When last I regaled you with tales of my continuing telescope-making adventures, I had spent four hours working back from an oblate sphere to a paraboloid. Little did I know how much I accomplished in that session. This past Friday, I only had to do about ten minutes worth of polishing before another Foucault test revealed that I might be done! Yes, that’s right, after more than four months of working on this cursed piece of glass, it could be good to go! I say “could” because the Foucault test revealed a pretty marginal 1/3.7 wavefront error, but most of that error came from an anomalous reading on the last zone on the very edge. Taking that reading out, my mirror was a respectable 1/5 – 1/6 wavefront error. Next Friday we’ll definitely do some more testing to determine more accurately what the situation is.
But the ultimate test is how well the mirror performs under actual use. If you pop it in a tube and it resolves clear images of what you’re looking at, all of the Foucault readings in the world are meaningless — the mirror is done! An un-aluminized mirror (aka glass) reflects about 4% of the light hitting it, making it more than good enough for viewing brighter stars and the Moon. So, I’ll try out the mirror as it is now, and if I like what I see, I’ll get it aluminized. If not, I’ll go back to figuring. But to test out how good it is, I actually need a tube to put it in.
Thus, I’ve started construction of the rest of my telescope. I went to the hardware store and bought most of the simple items I need: 3/4″ plywood, paint, screws, springs, silicone, and other stuff. I also put in online orders for all of the specialty parts that can’t be obtained in a hardware store: the focuser, diagonal secondary mirror, curved-vane spider, and eyepieces. I’m still missing a few things here and there, like angled aluminum to hold the mirror in place and teflon for the Dobsonian mount, but I’ll get it all eventually.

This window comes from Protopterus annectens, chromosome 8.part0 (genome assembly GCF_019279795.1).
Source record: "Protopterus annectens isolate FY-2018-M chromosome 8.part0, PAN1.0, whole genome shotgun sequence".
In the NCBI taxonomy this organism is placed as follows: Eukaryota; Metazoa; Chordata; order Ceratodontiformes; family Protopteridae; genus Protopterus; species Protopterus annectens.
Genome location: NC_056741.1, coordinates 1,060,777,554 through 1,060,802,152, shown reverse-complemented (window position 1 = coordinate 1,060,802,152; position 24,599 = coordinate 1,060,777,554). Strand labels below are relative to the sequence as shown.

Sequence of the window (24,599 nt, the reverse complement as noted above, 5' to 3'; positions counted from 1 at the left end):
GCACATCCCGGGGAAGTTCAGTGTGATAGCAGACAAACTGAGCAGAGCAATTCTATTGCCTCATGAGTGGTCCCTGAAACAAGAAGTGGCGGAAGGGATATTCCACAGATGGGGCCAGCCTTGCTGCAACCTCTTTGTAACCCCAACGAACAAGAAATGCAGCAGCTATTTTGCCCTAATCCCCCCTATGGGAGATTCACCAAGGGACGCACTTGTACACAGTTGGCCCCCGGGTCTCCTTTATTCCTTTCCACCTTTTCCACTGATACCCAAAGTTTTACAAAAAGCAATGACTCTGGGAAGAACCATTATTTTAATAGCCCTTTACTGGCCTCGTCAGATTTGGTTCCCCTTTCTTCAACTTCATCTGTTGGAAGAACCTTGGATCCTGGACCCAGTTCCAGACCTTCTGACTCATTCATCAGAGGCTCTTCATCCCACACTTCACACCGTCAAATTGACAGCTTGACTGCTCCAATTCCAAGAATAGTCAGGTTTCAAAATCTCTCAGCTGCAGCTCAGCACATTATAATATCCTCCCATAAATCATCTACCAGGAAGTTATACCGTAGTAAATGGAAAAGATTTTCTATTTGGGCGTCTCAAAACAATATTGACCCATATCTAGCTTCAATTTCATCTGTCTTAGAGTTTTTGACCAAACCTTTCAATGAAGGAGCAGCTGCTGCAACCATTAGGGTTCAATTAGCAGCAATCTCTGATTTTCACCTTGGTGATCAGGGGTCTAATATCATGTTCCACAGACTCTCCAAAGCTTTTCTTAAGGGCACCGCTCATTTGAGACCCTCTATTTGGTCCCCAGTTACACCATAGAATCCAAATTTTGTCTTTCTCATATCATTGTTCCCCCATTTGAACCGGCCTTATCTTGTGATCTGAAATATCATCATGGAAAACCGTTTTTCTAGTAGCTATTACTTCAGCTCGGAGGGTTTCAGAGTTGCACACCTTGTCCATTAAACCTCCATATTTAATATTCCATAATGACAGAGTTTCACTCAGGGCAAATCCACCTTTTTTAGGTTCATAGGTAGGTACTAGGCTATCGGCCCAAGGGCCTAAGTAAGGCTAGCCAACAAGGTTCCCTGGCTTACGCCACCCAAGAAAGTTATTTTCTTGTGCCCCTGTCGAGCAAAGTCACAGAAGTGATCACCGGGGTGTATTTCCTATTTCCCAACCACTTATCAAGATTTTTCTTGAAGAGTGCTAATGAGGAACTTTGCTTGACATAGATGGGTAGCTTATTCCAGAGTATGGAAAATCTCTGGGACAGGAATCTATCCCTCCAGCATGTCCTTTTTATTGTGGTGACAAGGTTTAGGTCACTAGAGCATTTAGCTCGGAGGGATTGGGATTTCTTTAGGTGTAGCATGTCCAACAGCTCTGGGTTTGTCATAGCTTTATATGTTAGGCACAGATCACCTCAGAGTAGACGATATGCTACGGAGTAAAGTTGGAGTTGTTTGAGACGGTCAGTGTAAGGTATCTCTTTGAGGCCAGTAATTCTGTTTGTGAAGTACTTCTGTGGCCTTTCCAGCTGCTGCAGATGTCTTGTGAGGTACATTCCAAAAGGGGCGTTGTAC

So it’s finally starting to look like I will actually finish this project. I will admit, it’s taken a bit longer than I thought to get where I am now, but I’m happy nonetheless. Figuring the mirror is the only truly precision part of the endeavor. Everything else is just basic handyman-type construction work: cutting wood to shape, screwing and bolting it together, painting, etc. That won’t pose a problem. Thanks to my dad and shop class in high school, I’m pretty comfortable around the various power tools I’ll need to use to finish this project.
And, just to tease you, here’s a picture of my tube after a day of painting. The tube is 55″ long and 10″ in internal diameter. I’ve applied one coat of primer on the inside and two coats of primer and one coat of topcoat on the outside. Still to go, a couple coats of flat black on the inside and another coat of topcoat and two coats of glossy acrylic on the outside. But even with just the one coat of topcoat, you can see now neat it looks. I chose a very unique type of paint for the topcoat. I didn’t originally have steampunk in mind when making this scope, but it looks like that’s where I’ll end up!